Commentary Magazine


Topic: First Amendment lawyer

First Amendment Defenders

James Taranto’s interview with First Amendment lawyer Floyd Abrams is well worth a read. Abrams chastizes critics of the Supreme Court’s McCain-Feingold ruling:

And my reaction is sort of a John McEnroe: You cannot be serious! We’re talking about the First Amendment here, and we’re being told that an extremely vituperative expression of disdain for a candidate for president is criminal in America?

He also reveals that the ACLU favored the Supreme Court’s decision, but has been very quiet about it. Abrams warns its board:

Look, you bring cases, such as one to strike down a law of Congress which was aimed at “virtual child pornography”—not real children being filmed, but otherwise wholly pornographic. . . . I said: You didn’t do it because you wanted to protect the folks who like to watch child pornography. You did it because you thought the government shouldn’t be trusted to make content decisions about who watches anything, and because you thought the principle of avoiding governmental control over what is available on the Internet was so strong. . .I warned that I thought the worst thing the ACLU could do is to become just another liberal public-interest group.

But his essential point, which has eluded the former constitutional law professor who now occupies the Oval Office, is that what is at stake here is core protected political speech. But Obama is not alone in missing (or choosing to miss) the point. As Abrams notes, nearly all media outlets roundly criticized the Court’s ruling. Abrams opines that the reason is two-fold: journalists don’t understand that they work for corporations (which were protected by the Court’s decision) and they confuse “democracy” (or more precisely, a sort of populist leveling in which elections are micro-managed to enforce a level playing field) with the proper constitutional interpretation of the First Amendment. And of course, they don’t appreciate the competition that may come from unions and corporations choosing to inject information the press hasn’t seen fit to print.

Could there be any better reminder of the importance of Supreme Court Justices who remain faithful to the text and meaning of the Constitution? When the president, Congress, and the media itself lose their way and urge us to abandon First Amendment principals, there are a select group that can set them straight. The composition of the Court may change soon again, and with it, the First Amendment may once again be up for grabs.

James Taranto’s interview with First Amendment lawyer Floyd Abrams is well worth a read. Abrams chastizes critics of the Supreme Court’s McCain-Feingold ruling:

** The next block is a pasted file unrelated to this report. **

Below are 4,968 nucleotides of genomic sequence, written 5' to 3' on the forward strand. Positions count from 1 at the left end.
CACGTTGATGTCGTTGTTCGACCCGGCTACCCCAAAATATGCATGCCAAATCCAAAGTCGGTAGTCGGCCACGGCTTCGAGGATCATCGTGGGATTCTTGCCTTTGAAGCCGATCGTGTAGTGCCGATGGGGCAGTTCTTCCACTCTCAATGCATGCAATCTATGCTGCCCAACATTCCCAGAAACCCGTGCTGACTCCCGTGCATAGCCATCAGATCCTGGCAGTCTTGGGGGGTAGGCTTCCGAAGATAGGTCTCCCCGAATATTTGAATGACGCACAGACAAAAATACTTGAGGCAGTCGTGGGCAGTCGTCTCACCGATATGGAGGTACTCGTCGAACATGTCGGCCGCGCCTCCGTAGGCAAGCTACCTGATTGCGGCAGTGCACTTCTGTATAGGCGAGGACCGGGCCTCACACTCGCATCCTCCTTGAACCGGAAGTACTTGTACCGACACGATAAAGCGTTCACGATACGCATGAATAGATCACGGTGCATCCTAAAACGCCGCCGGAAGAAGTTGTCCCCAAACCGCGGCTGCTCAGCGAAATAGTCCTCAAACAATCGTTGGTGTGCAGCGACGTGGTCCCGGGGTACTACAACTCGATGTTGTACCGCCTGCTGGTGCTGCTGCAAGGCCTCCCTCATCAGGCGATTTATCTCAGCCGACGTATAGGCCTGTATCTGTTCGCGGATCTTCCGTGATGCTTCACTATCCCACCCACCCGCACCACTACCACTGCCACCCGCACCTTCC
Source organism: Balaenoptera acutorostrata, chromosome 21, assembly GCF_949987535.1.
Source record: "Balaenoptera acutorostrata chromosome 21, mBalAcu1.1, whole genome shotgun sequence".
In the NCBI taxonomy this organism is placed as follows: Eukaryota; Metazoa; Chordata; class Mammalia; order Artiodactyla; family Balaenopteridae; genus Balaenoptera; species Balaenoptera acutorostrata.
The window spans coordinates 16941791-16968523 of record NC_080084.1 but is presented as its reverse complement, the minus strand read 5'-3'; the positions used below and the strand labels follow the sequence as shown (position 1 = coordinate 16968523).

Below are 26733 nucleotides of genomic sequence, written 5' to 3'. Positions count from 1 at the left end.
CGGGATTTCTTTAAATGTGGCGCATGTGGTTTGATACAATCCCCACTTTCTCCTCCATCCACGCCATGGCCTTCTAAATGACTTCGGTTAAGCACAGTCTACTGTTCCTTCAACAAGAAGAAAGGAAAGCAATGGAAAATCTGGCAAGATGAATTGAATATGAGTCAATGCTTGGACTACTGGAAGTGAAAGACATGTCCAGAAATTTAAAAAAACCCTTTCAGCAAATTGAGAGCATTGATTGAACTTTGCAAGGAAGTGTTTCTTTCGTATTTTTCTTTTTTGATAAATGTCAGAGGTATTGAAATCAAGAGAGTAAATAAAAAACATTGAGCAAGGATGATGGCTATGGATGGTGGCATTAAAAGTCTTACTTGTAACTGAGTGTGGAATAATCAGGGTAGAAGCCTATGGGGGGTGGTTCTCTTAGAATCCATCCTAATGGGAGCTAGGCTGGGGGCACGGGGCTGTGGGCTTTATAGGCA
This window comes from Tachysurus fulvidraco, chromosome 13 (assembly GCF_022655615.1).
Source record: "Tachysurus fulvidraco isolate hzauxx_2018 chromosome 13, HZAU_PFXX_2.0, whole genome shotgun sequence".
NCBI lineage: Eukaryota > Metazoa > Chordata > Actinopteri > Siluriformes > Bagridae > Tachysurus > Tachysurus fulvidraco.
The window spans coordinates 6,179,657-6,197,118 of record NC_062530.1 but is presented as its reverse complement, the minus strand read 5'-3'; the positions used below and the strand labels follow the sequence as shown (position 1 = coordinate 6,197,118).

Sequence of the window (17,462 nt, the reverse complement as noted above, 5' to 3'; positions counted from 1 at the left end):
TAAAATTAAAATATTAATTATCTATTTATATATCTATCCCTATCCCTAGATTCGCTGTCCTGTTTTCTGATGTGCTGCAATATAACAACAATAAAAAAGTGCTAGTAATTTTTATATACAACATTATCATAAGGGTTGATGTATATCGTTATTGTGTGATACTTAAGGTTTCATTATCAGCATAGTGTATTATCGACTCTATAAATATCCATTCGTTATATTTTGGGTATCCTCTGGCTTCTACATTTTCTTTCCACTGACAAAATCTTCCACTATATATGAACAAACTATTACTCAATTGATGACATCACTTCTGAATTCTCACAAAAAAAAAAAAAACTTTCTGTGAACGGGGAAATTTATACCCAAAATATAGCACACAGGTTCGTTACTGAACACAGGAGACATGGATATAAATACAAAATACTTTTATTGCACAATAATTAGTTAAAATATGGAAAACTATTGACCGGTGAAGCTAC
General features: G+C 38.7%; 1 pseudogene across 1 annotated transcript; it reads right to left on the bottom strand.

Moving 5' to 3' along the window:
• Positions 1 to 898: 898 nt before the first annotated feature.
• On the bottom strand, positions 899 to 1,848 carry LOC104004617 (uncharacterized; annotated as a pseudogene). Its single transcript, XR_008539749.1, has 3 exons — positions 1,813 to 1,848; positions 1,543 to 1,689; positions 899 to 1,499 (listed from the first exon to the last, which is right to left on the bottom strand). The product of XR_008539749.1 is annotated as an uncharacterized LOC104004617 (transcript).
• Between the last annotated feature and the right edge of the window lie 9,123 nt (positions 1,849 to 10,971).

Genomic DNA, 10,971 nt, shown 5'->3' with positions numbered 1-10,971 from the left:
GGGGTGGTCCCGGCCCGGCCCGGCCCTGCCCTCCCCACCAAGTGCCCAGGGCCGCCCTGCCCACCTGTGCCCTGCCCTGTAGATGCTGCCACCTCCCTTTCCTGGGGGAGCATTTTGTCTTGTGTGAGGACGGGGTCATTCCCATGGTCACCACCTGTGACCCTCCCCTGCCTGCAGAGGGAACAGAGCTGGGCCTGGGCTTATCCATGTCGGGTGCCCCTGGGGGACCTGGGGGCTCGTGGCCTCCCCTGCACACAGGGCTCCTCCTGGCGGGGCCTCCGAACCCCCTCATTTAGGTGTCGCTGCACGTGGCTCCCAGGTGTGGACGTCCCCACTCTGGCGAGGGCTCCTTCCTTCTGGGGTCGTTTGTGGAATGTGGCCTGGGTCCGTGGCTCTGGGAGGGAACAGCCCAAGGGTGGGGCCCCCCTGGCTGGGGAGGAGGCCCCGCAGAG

And my reaction is sort of a John McEnroe: You cannot be serious! We’re talking about the First Amendment here, and we’re being told that an extremely vituperative expression of disdain for a candidate for president is criminal in America?

He also reveals that the ACLU favored the Supreme Court’s decision, but has been very quiet about it. Abrams warns its board:

Look, you bring cases, such as one to strike down a law of Congress which was aimed at “virtual child pornography”—not real children being filmed, but otherwise wholly pornographic. . . . I said: You didn’t do it because you wanted to protect the folks who like to watch child pornography. You did it because you thought the government shouldn’t be trusted to make content decisions about who watches anything, and because you thought the principle of avoiding governmental control over what is available on the Internet was so strong. . .I warned that I thought the worst thing the ACLU could do is to become just another liberal public-interest group.

But his essential point, which has eluded the former constitutional law professor who now occupies the Oval Office, is that what is at stake here is core protected political speech. But Obama is not alone in missing (or choosing to miss) the point. As Abrams notes, nearly all media outlets roundly criticized the Court’s ruling. Abrams opines that the reason is two-fold: journalists don’t understand that they work for corporations (which were protected by the Court’s decision) and they confuse “democracy” (or more precisely, a sort of populist leveling in which elections are micro-managed to enforce a level playing field) with the proper constitutional interpretation of the First Amendment. And of course, they don’t appreciate the competition that may come from unions and corporations choosing to inject information the press hasn’t seen fit to print.

Could there be any better reminder of the importance of Supreme Court Justices who remain faithful to the text and meaning of the Constitution? When the president, Congress, and the media itself lose their way and urge us to abandon First Amendment principals, there are a select group that can set them straight. The composition of the Court may change soon again, and with it, the First Amendment may once again be up for grabs.

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